Equity ETF Flows Hit $29B in September
U.S. equity-focused exchange traded funds were king in September.
Amid geopolitical concerns and continuing trade tensions, and a blustery Donald Trump, equity ETFs attracted over $29 billion in assets in September according to the latest US-Listed ETF Flash Flows report from State Street Global Advisors. Of that total, US-focused equity ETFs attracted over $28.6 billion or 98% of the inflows deposited into all equity ETFs.
Yep, that’s 98%.
Overall, September’s $29 billion number follows the $20 billion in August, raising the year-to-date total to over $140 billion in assets. However, this figure pales compared to the fact that at this time last year, equity ETFs had amassed a staggering $223 billion in inflows.
Matthew Bartolini, Head of SPDR Americas Research at SSGA told Traders Magazine that the inflow pace quickened on equity bets during September.
“Like a player aggressively raising the pot when eyeing a jackpot, equity focused ETFs took in $29 billion last month,” Bartolini began. “While the notional value is eye-popping, on a relative basis these flows represent just 5% of start-of-year assets under management for equity funds. And while the pace may have quickened, it still remains behind last year’s torrid run. This slower pace is likely a function of a rocky start to the year for global equities and the uneven regional recovery since then, where only US stocks are noticeably positive on the year. After all, it’s hard to shoot the moon twice.”
Also, he added that the US is the only major region with noticeably positive equity returns for the year, outperforming Japan, the Eurozone, China, and all of emerging markets by 8.4%, 15.2%, 19.8%, and 18.6%, respectively. But US stocks might have gotten tired as developed ex-US equities, led by a rally in Japanese shares, outperformed the US in September for the first time in four months.
On the sector level, Health Care ETFs led the pack, attracting $2.5 billion during the month as investors sought defensive growth exposures. Following September’s GICS (global, international and currency) restructuring, investors deposited over $1.5 billion into Communication Services. Materials and Energy were the month’s laggards, shedding $127 million and $160 million, respectively.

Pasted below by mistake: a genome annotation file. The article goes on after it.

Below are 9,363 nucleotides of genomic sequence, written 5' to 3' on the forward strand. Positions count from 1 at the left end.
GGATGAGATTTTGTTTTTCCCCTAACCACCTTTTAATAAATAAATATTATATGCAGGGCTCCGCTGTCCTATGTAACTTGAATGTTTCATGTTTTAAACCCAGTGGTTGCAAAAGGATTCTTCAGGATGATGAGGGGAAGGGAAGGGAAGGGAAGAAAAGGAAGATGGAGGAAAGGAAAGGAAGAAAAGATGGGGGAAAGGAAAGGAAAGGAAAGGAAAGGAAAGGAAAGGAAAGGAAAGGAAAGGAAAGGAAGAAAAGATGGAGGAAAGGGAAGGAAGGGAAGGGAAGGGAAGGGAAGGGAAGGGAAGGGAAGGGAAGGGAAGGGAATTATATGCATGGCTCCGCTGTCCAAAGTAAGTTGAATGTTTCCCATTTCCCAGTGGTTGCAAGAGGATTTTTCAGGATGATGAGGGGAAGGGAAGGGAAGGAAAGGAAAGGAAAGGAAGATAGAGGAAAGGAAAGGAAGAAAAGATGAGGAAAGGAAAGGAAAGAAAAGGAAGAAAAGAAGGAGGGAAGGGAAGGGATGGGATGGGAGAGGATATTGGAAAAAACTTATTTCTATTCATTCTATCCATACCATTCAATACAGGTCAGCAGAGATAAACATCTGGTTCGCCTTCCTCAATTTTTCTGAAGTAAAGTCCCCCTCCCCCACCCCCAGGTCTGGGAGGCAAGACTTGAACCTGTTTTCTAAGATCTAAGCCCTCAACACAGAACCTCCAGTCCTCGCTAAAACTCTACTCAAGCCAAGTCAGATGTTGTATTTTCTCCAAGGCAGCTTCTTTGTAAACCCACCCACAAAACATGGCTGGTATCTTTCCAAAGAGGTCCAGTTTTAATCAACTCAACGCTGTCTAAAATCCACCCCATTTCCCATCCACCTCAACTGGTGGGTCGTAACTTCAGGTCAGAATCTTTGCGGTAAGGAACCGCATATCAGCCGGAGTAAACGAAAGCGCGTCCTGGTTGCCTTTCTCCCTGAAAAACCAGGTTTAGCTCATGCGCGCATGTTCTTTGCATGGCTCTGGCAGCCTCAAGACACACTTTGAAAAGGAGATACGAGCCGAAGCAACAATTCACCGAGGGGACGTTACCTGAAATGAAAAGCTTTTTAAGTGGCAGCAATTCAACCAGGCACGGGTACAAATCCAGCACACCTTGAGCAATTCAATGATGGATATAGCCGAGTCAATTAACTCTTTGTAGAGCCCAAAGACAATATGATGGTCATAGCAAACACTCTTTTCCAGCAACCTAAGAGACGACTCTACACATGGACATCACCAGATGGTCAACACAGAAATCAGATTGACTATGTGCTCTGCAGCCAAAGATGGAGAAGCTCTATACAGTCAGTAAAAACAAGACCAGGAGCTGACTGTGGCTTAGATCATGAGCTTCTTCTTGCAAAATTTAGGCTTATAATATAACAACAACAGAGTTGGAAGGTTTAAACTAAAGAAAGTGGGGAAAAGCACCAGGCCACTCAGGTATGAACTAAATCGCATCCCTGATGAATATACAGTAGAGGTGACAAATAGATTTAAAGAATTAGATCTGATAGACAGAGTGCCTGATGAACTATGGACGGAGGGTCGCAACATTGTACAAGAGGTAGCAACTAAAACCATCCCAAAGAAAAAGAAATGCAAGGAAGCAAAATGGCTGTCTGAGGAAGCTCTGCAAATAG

In fixed-income, ETFs backed by debt instrument attracted $6.4 billion in September – extending their streak to 38 consecutive months of inflows. Since beginning this streak in June 2015, fixed-income ETFs have increased their market share from 15.9% to 17.2% of total ETF industry assets.
“As a result of their strong run, fixed income ETFs have noticeably increased their market share,” Bartolini said. “They now represent 17.2% of industry assets compared to 15.9% when this ‘heater’ like stretch run of positive flows began back in June of 2015.”
Looking ahead, he concluded by saying that it is unlikely 2018 will be the year that this run of consecutive inflow months (fixed income) will be broken.
“Investor interest in fixed income exposures will likely persist for three reasons,” Bartolini said. “First, equity gains from a decade-long bull market will require ongoing rebalancing to bring portfolios back in line to standard asset allocation, such as a 60/40 equity/fixed income mix. Second, the full macro calendar will provide an undercurrent of demand for portfolio ballast, a trait bond exposures carry quite well. And last, income is still a need, and with rising short-term rates even ultra-short term exposures such as US 1- month Treasury Bills now yield more than stocks.”
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